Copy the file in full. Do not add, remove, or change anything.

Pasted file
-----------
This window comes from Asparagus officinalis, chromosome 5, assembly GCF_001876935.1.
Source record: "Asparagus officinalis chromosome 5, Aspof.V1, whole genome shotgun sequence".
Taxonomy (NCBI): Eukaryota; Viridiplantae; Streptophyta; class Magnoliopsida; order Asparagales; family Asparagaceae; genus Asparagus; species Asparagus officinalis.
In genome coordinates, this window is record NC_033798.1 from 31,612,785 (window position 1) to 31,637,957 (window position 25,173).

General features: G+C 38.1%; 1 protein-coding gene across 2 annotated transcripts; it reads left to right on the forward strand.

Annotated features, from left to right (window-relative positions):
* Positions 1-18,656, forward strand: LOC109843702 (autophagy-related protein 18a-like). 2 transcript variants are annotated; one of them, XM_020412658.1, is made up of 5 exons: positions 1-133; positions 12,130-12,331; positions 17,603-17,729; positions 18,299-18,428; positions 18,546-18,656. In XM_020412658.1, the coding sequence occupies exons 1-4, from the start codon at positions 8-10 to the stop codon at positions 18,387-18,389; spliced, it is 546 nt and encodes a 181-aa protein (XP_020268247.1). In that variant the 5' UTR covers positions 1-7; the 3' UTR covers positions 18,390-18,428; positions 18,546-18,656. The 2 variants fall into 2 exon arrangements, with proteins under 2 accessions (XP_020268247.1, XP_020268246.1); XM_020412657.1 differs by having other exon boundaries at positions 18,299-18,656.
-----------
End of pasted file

This window comes from Asparagus officinalis, chromosome 5, assembly GCF_001876935.1.
Source record: "Asparagus officinalis chromosome 5, Aspof.V1, whole genome shotgun sequence".
Taxonomy (NCBI): Eukaryota; Viridiplantae; Streptophyta; class Magnoliopsida; order Asparagales; family Asparagaceae; genus Asparagus; species Asparagus officinalis.
In genome coordinates, this window is record NC_033798.1 from 31,612,785 (window position 1) to 31,637,957 (window position 25,173).

General features: G+C 38.1%; 1 protein-coding gene across 2 annotated transcripts; it reads left to right on the forward strand.

Annotated features, from left to right (window-relative positions):
* Positions 1-18,656, forward strand: LOC109843702 (autophagy-related protein 18a-like). 2 transcript variants are annotated; one of them, XM_020412658.1, is made up of 5 exons: positions 1-133; positions 12,130-12,331; positions 17,603-17,729; positions 18,299-18,428; positions 18,546-18,656. In XM_020412658.1, the coding sequence occupies exons 1-4, from the start codon at positions 8-10 to the stop codon at positions 18,387-18,389; spliced, it is 546 nt and encodes a 181-aa protein (XP_020268247.1). In that variant the 5' UTR covers positions 1-7; the 3' UTR covers positions 18,390-18,428; positions 18,546-18,656. The 2 variants fall into 2 exon arrangements, with proteins under 2 accessions (XP_020268247.1, XP_020268246.1); XM_020412657.1 differs by having other exon boundaries at positions 18,299-18,656.